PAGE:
1 in 4 children in Lithuania are bullied: people lack the courage to react and stop bullying

According to the HBSC 2022 survey, more than a quarter (26.9%) of our country's pupils in grades 5 to 9 experience bullying. Since 2018, the situation in Lithuanian schools has improved by just 0.9%, indicating that the scale of the problem is not decreasing. While more and more adolescents and adults recognise bullying, they lack the courage to react and stop it.

According to the HBSC 2022 survey, more than a quarter (26.9%) of our country's pupils in grades 5 to 9 experience bullying.
According to the HBSC 2022 survey, more than a quarter (26.9%) of our country's pupils in grades 5 to 9 experience bullying.
Dr Jurgita Smiltė Jasiulionė.
Dr Jurgita Smiltė Jasiulionė.
Daugiau nuotraukų (3)


Aug 28, 2023, 8:52 PM, atnaujinta Aug 28, 2023, 8:53 PM

Dr Jurgita Smiltė Jasiulionė, a psychologist who has been working with children and adolescents for 20 years at Vaiku linija, believes that bullying is still common because there is a lack of coherent work in school communities to tackle bullying.

„Bullying is a complex phenomenon that occurs for various reasons: individual personality traits, group norms, societal values and attitudes towards children's behaviour. For example, it has been noticed that children who want to dominate become bullies, while children who are more sensitive and do not like to respond to aggressive behaviour with aggression become victims of bullying. However, a significant cause of bullying is society's lack of responsiveness to this humiliating behaviour. Even though bullying is now quite well recognised in society, and people can name and describe what constitutes this degrading behaviour when asked about it, even when they notice bullying, people are afraid to react and stop it“, says psychologist Jurgita Smiltė Jasiulionė.

Bullying intensifies during puberty

She points out that during puberty, the influence of peers increases, and the role of adults becomes less important. Because of these developmental changes in adolescence, peer bullying becomes a way of rejecting and preventing from fitting in.

„Adolescence is marked by an increased desire to fit in, to find a group of friends. As a result, everything that happens between peers becomes vital. During this period, adolescents compare themselves to each other; they want to be similar, not just different. Often, the basis for humiliation is a particular characteristic of a person: otherness, interests, appearance, clothing, possessions, as well as identity, such as sexual orientation, religious beliefs and gender stereotypes, which are not the same as those of the perpetrator and the victim,“ says Jurgita Smiltė Jasiulionė.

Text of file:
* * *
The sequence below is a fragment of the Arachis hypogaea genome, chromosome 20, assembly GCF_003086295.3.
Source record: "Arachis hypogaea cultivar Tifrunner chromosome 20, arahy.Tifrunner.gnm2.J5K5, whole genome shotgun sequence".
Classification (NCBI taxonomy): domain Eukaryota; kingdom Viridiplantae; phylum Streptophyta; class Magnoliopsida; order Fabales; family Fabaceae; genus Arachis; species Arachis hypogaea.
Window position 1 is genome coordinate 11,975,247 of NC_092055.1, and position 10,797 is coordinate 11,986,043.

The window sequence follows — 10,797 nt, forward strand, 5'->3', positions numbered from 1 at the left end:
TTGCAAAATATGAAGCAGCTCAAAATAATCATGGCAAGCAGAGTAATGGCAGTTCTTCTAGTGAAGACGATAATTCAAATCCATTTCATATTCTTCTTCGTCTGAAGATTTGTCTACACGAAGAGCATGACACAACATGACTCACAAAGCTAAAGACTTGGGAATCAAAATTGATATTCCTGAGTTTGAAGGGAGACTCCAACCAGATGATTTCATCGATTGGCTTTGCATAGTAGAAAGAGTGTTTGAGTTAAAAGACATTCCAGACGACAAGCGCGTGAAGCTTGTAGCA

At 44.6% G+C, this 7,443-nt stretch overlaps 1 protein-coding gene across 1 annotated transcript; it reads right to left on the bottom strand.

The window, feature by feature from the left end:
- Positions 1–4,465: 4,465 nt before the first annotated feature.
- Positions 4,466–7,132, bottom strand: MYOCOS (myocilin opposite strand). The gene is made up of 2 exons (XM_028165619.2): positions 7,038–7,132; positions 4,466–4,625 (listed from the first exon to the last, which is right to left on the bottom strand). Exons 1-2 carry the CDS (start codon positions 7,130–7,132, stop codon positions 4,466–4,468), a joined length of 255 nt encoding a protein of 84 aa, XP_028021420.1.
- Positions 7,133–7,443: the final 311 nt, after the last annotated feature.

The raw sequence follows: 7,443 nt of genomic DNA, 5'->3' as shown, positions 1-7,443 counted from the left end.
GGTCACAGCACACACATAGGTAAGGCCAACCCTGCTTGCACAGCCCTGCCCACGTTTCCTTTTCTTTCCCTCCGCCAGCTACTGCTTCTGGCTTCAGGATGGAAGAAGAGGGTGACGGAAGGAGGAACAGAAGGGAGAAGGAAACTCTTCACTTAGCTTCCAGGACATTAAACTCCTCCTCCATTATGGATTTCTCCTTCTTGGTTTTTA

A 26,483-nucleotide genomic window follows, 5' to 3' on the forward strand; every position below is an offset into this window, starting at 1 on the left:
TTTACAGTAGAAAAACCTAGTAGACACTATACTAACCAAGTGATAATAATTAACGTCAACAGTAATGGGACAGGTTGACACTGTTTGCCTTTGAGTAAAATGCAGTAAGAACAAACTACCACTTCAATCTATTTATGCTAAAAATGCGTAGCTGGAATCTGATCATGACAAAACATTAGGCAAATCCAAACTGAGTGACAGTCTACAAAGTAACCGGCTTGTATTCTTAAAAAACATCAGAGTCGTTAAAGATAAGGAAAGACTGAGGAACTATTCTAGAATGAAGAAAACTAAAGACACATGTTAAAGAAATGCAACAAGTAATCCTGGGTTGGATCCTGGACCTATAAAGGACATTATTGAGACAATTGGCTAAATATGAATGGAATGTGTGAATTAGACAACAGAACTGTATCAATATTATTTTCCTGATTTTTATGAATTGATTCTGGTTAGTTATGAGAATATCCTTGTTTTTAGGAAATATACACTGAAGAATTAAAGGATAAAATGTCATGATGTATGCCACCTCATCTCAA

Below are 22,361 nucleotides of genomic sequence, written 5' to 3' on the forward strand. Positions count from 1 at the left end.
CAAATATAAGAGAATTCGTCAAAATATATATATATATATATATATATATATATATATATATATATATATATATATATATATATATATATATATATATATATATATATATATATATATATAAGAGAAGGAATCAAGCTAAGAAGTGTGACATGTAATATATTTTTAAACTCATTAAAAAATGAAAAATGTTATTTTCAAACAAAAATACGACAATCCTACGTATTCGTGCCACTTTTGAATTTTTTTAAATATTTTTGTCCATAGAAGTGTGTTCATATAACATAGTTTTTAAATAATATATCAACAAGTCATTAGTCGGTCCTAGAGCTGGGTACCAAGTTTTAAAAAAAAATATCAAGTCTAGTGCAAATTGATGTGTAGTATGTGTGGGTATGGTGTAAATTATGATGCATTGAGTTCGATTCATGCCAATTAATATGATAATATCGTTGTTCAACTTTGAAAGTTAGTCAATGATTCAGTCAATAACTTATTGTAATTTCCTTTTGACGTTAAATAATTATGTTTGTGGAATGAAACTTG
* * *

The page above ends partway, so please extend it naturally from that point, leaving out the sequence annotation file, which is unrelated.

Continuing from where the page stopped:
Teenagers do not rely on adult support

Adolescence is marked by a growing need to separate from adults, who are increasingly becoming a lesser part of their children's daily lives. Teenagers are less likely to turn to their elders for help because they see bullying as a peer problem that only they can solve, making them more vulnerable.

„In the opinion of a psychologist at Vaiku linija, school communities lack coherent work to tackle bullying.

„Research shows that school is still the main place where bullying occurs. In my experience working for Vaiku linija, children do not rely on adults for support. When we work with a child to find ways to tackle bullying problem, we often suggest that they can turn to adults for assistance, but a common response from children is: „What can an adult do to help?“, „What can they do to stop bullying?“. This is a great message to us, adults, that when children experience tension and humiliation among their peers, they don't see us as the ones who can help them“, says Jurgita Smiltė Jasiulionė.

Teachers are closest to the child

During adolescence, primary socialisation takes place at school, where children spend most of their time, and the teacher is the person who knows their pupils best and is in a position to determine how to react to inappropriate behaviour.

„The more effectively adults in schools react to bullying and make an effort to stop it, the more likely it is that bullying problem will decrease in that school. And suppose an adult walks by and doesn't see, doesn't notice, doesn't react, in that case, this hostile behaviour tends to happen again,“ says a Vaiku linija psychologist about the vital role of adults in schools in stopping bullying.

The key is to see and stop

She says that any professional working in a school can stop bullying and assist children.

„Sometimes it is enough to look at the children and make it clear that their inappropriate behaviour is noticed, but in other situations, an adult needs to get involved and abruptly stop the misbehaviour. The second significant step is to pass on the information to the appropriate school authorities, who will further investigate what happened and provide the necessary support. If possible, the adult can immediately assist in finding out what happened by reporting the incident to the class teacher, the school administration or referring the case to student support specialists“, says Jurgita Smiltė Jasiulionė.

Everyone can contribute to reducing bullying.

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